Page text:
These small paintings are based loosely on
the original Medieval Catholic,
Christian imagery of Tarot playing cards
(before their expropriation by
the pseudo-mystic and parlor occult interpreters
of the 18th and 19th centuries
whose misguided ideas
form the popular understanding of the cards today).
All paintings are acrylic and ink on wood, 5 1/2 X 10 1/2 inches. copyright Tornillo Fine Art
His cares were birds that never landed
His tales were words that never ended
His mind an orchard never tended
Poor fool, his trail through trials wended.
I. The Charlatan
All is not as it would seem
Your future like a fortune gleams
The cards and stars and secrets stream
In mumbled medicine making dreams
III. The Empress
Mother’s mandate’s majesty enthroned
Her soft law surreptitiously ingrown
Catechumen’s conscience helped and honed
Till we her oughts and obligations own
And not but only her code is condoned
IV. The Emperor
Our Father figure’s maxim: ‘Might makes right’
Who art on earth and out of heaven’s sight
Thy kingdoms come and go like day to night
Thy Will is done on us always, poor’s plight
Days bread we ask but pay with Empire’s bite
Moral Mistress magisters the scales
Reveals the truth, and falsehood she unveils
Her judgment’s just and justice never fails
Her righteousness and right rightly prevails
(Though hers before the Final Judgment pales)
IX. The Hermit
A bent and aged soul looks for the child
Within the bent and aged form reviled. Alone his journey inward into wilds
Where Wisdom plays and his past present smiled.
How is it that we wander so beguiled
And search not like the hermit for our child?
VII. The Chariot
In the procession the chariot wheels
Clatter of hooves and two stallions reel
Triumphal carriage! The multitude kneels
Parade of Triumphs the plain truth reveals
Which centuries later occultists conceal
Maiden of mettle through suffering stands
Taming the beast with her will and her hands.
“They shrink not away from life’s dread demands
Intrigues of evil or treacherous plans
Who steadfast in courage learn self-command.”
X. The Wheel Of Fortune
Come gather round people, Stop! What’s that sound?
The least in the kingdom now wears the crown
The little- remembered will then be renowned
The last shall be first, the lost shall be found
Who is it that turns Fortune’s wheel around?
VI. The Lovers
Two lovers, true lovers, two become one
Two bodies, new bodies orbit the sun
Together to weather come what may come
Too ra loo, too ra loo, dum dee dee dum
Two lovers, true lovers, two wedded are one.
Your night will come and also comes your porter
To cut you down and carry you ‘cross the border
Bishop and beast alike there is no order
All bow before his banner of No Quarter
All tremble at the harvest and the horror.
II. The Lady Pope
Popess posed in Pope’s position
Proffers sublime superstition
In her inner intuition
And her errored erudition
First religion’s first fruition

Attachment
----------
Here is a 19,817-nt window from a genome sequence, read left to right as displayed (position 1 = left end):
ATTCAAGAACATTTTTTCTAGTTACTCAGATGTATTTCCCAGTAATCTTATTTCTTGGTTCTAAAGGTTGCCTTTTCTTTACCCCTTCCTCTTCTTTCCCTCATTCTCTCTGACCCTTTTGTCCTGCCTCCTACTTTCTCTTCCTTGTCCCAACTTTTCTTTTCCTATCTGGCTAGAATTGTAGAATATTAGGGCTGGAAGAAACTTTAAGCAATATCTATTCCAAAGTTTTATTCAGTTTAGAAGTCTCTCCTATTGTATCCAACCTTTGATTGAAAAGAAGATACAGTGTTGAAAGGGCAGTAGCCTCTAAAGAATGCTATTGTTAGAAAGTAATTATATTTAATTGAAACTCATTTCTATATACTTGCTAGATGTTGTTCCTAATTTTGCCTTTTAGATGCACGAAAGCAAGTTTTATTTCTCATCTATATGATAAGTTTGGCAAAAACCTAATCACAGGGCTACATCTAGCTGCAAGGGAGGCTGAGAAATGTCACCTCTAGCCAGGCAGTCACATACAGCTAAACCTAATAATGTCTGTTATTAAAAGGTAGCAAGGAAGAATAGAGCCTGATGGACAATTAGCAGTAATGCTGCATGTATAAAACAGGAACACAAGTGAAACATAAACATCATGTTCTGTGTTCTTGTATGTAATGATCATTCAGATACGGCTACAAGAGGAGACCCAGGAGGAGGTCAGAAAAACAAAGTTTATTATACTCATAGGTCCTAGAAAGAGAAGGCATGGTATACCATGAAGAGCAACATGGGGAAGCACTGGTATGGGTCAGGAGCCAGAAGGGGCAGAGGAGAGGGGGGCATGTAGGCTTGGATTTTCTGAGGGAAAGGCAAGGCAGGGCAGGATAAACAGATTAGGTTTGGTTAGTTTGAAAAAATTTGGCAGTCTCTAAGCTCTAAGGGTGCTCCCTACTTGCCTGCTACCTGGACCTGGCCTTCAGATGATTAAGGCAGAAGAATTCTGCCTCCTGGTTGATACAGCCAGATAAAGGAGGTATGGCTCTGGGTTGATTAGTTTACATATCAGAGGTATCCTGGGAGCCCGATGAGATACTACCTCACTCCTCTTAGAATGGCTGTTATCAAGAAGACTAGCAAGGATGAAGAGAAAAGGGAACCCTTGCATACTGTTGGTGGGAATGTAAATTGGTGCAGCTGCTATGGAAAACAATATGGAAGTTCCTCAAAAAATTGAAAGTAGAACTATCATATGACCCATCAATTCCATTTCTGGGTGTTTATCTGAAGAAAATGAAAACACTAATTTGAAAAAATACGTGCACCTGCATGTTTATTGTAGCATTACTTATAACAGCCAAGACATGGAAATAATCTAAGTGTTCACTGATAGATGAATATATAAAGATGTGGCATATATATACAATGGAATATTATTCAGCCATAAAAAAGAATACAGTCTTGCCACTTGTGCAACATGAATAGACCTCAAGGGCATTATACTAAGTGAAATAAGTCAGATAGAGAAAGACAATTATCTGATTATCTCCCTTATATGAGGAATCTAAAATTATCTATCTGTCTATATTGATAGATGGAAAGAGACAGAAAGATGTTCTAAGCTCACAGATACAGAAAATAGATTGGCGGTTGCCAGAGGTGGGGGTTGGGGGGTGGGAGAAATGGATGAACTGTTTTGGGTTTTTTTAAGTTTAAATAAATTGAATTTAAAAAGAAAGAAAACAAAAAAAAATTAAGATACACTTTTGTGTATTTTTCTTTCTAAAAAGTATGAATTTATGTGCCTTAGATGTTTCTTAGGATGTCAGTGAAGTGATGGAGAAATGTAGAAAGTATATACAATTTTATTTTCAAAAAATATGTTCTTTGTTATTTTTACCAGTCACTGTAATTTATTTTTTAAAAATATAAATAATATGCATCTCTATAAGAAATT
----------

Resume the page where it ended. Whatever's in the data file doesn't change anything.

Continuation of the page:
Comfort comes with no condition
XIX. The Sun
Glorious golden disc, bring the day
Warm gilded kiss carried down on your ray
Eye of God, God himself, so ancients say
Eternal diurnal dancer at play
Permanent pilgrim on patient pathway
XVI. The Tower
Tower’s powered push into the sky
Flashing fire falling from on high
Shards in showers, flailing figures fly
Edifice of artifice and lies
Cracked and crumbling tired doctrine dies.
XVII. The Star
Stella Bethlehem o’er wonders did reside
Stella Mare ancient sailor’s way did guide
Stella Blue on rusted strings three fingers slide
Above us still does the fair star abide:
A wonder, guide and muse for starry-eyed
Modest mistress’ middle way divine
Miracle makes water into wine
Then remakes water, recalls Cana’s sign
Much and moderation intertwine.
Humility has heaven’s whole design.
XII. The Hanged Man (Traitor)
Upside turned down outside the city gate
Inside the hanged man hides his heart of hate
Upon his lips the tell-tale traitor’s trait
The twisted kiss that comes to twist your fate
No man as easy murders as one’s mate.
V. The Pope
Preposterous premise, ‘the Vicar of Christ’
Palace and pomp, “Perignon? Please, how nice!”
The baptized in barrios eat beans and rice
How, vicar, like Christ? to be more precise:
How can the cat wash the feet of the mice?
XV. The Devil
“Eat the fruit, you will not die.”
The endless, evil, braying cry.
“Eat the fruit, you will not die!”
XVIII. The Moon
Receiver and reflector ringed in white
Principle of feminine and night,
Illumine us in gentleness and light,
Circled in your certain cycled flight,
Serenaded by your naked beauty bright.
XX. The Judgment
The trumpet blasts and blasting bursts the grave
From cairn and casket catacomb and cave
Come Nob and Nan, the nun, the knight, the knave
Pray while you may that all may then be saved
When judgment comes to CEO and slave.
XXI. The World
“Wake up to find that you are the eyes
Of the world!” Wake now with childlike surprise
Wonder is written on wide blue-eyed skies
Life lives forever and only death dies
Like the Star, Moon and Sun, arise child, arise!